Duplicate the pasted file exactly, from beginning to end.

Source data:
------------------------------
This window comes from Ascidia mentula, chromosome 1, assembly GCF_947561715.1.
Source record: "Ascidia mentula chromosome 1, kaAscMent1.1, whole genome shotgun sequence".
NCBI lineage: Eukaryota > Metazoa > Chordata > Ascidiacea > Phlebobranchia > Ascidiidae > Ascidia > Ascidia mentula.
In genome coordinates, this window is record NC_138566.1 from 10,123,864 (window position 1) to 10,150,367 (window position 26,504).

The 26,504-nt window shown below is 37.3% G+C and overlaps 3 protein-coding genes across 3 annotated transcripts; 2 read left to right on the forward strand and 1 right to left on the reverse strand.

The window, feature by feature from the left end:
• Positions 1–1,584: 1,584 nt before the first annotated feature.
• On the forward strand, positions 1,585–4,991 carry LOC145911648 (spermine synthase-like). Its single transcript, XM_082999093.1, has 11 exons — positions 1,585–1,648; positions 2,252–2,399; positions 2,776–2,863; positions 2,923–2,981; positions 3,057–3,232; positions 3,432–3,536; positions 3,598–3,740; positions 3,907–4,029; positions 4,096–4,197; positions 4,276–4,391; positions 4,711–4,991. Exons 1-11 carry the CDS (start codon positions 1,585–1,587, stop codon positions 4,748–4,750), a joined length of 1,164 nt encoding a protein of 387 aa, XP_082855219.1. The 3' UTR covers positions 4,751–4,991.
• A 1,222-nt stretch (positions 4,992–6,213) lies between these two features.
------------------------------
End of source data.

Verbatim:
This window comes from Ascidia mentula, chromosome 1, assembly GCF_947561715.1.
Source record: "Ascidia mentula chromosome 1, kaAscMent1.1, whole genome shotgun sequence".
NCBI lineage: Eukaryota > Metazoa > Chordata > Ascidiacea > Phlebobranchia > Ascidiidae > Ascidia > Ascidia mentula.
In genome coordinates, this window is record NC_138566.1 from 10,123,864 (window position 1) to 10,150,367 (window position 26,504).

The 26,504-nt window shown below is 37.3% G+C and overlaps 3 protein-coding genes across 3 annotated transcripts; 2 read left to right on the forward strand and 1 right to left on the reverse strand.

The window, feature by feature from the left end:
• Positions 1–1,584: 1,584 nt before the first annotated feature.
• On the forward strand, positions 1,585–4,991 carry LOC145911648 (spermine synthase-like). Its single transcript, XM_082999093.1, has 11 exons — positions 1,585–1,648; positions 2,252–2,399; positions 2,776–2,863; positions 2,923–2,981; positions 3,057–3,232; positions 3,432–3,536; positions 3,598–3,740; positions 3,907–4,029; positions 4,096–4,197; positions 4,276–4,391; positions 4,711–4,991. Exons 1-11 carry the CDS (start codon positions 1,585–1,587, stop codon positions 4,748–4,750), a joined length of 1,164 nt encoding a protein of 387 aa, XP_082855219.1. The 3' UTR covers positions 4,751–4,991.
• A 1,222-nt stretch (positions 4,992–6,213) lies between these two features.